One Year Later: A Hacker’s View on the Cybersecurity Executive Order
Federal network adversaries have evolved in the year since the order’s signing.
When the Colonial Pipeline ransomware attack took place last year, consumers were cut off from fuel, prices jumped, and some mild panic ensued. This was one of the first cyber-attacks that showed consumers—and the industry—that we’re more interconnected than we realized to the consequences of digital crimes.
Timing is everything. The Colonial Pipeline attack helped pave the way for radical change in the federal government’s approach to cybersecurity. And that’s exactly what the U.S. government is doing with a full year of dynamic stakeholder engagement on various aspects of the Executive Order 14028 Improving the Nation’s Cybersecurity, that will change the status quo of how industry and government become more resilient.
In the year since the inception of the EO, new cybersecurity incident reporting legislation also passed into law, but adversary tactics still grew more sophisticated and the line between cyber and real-world incidents evaporated. This played out significantly across manufacturing—the most attacked industry in 2021. Threat actors found a leverage point in the critical role manufacturers bear in global supply chains. Whether it was cream cheese, toilet paper or meat, the ripple effect of attacks impacted consumers in a meaningful way.
The EO provides new defensive and offensive strategies that will help us win some small victories, but the key is effective execution. When the EO validated zero trust by recognizing it as a core part of its strategy to improve US cyber posture, we had a small victory. Now the challenge lays with the actual implementation. Without a deep understanding of trust relationships, implementations will fail.
Trust relationships need to be thoroughly vetted, tested and tested again. Access and trust should never be presumed; that’s when security gaps are created. Today, many security teams are unknowingly building “less trust”—not zero trust—networks.
To solve this, we must turn the tables and look at networks from an attacker’s lens; and threat hunting is one way to do just that. Yet, while the EO specifically mentions active cyber hunting, there is confusion around how to conduct the hunt. Automated security tools and security operations analysts should deal with about 80% of threats, but another 20% is left on the table that have the potential to cause real harm.
Threat hunting should go beyond traditional detection technologies and, if done right, find the environment's unknowns. Threat hunters comb through security data and search for hidden malware or attackers. They look for patterns of suspicious activity that a computer might have missed or judged to be resolved but aren't. Remember, effective execution is key here.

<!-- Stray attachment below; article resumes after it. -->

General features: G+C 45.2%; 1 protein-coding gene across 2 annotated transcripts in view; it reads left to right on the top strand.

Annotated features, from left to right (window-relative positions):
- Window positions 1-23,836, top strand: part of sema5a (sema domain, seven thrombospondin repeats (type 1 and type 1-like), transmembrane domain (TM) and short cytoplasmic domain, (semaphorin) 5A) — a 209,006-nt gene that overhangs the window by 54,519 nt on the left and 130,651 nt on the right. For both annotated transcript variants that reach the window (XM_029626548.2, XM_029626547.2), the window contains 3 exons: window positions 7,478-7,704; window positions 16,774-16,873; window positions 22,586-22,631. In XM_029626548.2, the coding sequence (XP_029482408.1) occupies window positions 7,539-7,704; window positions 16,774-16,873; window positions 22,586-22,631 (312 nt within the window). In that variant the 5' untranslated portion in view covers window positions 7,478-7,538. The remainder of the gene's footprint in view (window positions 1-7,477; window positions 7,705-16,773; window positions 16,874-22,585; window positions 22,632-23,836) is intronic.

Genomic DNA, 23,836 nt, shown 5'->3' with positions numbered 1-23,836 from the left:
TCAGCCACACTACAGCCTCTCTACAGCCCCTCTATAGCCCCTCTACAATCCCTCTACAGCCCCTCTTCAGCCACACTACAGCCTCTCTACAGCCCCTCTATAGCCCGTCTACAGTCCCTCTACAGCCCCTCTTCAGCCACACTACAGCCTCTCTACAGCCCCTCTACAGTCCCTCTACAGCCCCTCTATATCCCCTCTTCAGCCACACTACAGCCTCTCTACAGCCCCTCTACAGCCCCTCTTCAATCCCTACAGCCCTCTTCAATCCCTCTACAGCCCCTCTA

Another small victory is improvement with threat information sharing illustrated via CISA’s Joint Cyber Defense Collaborative JCDC and advancing to establish a collective and coordinated defense against cybercrime. Something we’ve lacked for a long time.
Historically, the broader security community wasn’t involved—in the way it is today—with threat information sharing. The JCDC is bringing practitioners to the table early on, which has the potential to drive change. This doesn’t mean “mission accomplished.” There is still the challenge of making intel more digestible and accessible. Currently, there is no standard classification for threat analysis. Vendors have their own taxonomy, meaning it’s incredibly difficult to combine threat analyses from multiple vendors.
Knowing the prevalent threats to federal agencies, and the tactics and techniques adversaries are using, is critical. Every second counts in the face of a cyberattack. The longer it takes to detect and contain a security incident, the costlier it is. For example, data breaches that took longer than 200 days to identify and contain cost an average of $1.26 million more compared to those that took less than 200 days. That’s why we have to continue refining our approach to threat information sharing.
We’ve entered a sink or swim moment for cybersecurity. Legislation or more regulations alone won’t be how we gain an advantage over attackers. The EO should only be seen as one tool in our security arsenal. By effectively executing and going beyond what’s mandated and changing the culture around cybersecurity, federal agencies can better protect critical data and infrastructure that remains a top target by threat actors.
With more than two decades of experience in the information security industry, Charles Henderson leads a global team of hackers, researchers, investigators and incident responders to provide offensive and defensive security services. Charles has also been hacking since he was nine years old. But for propriety’s sake, we don’t include his pre-teen exploits in his twenty-year tenure in the industry.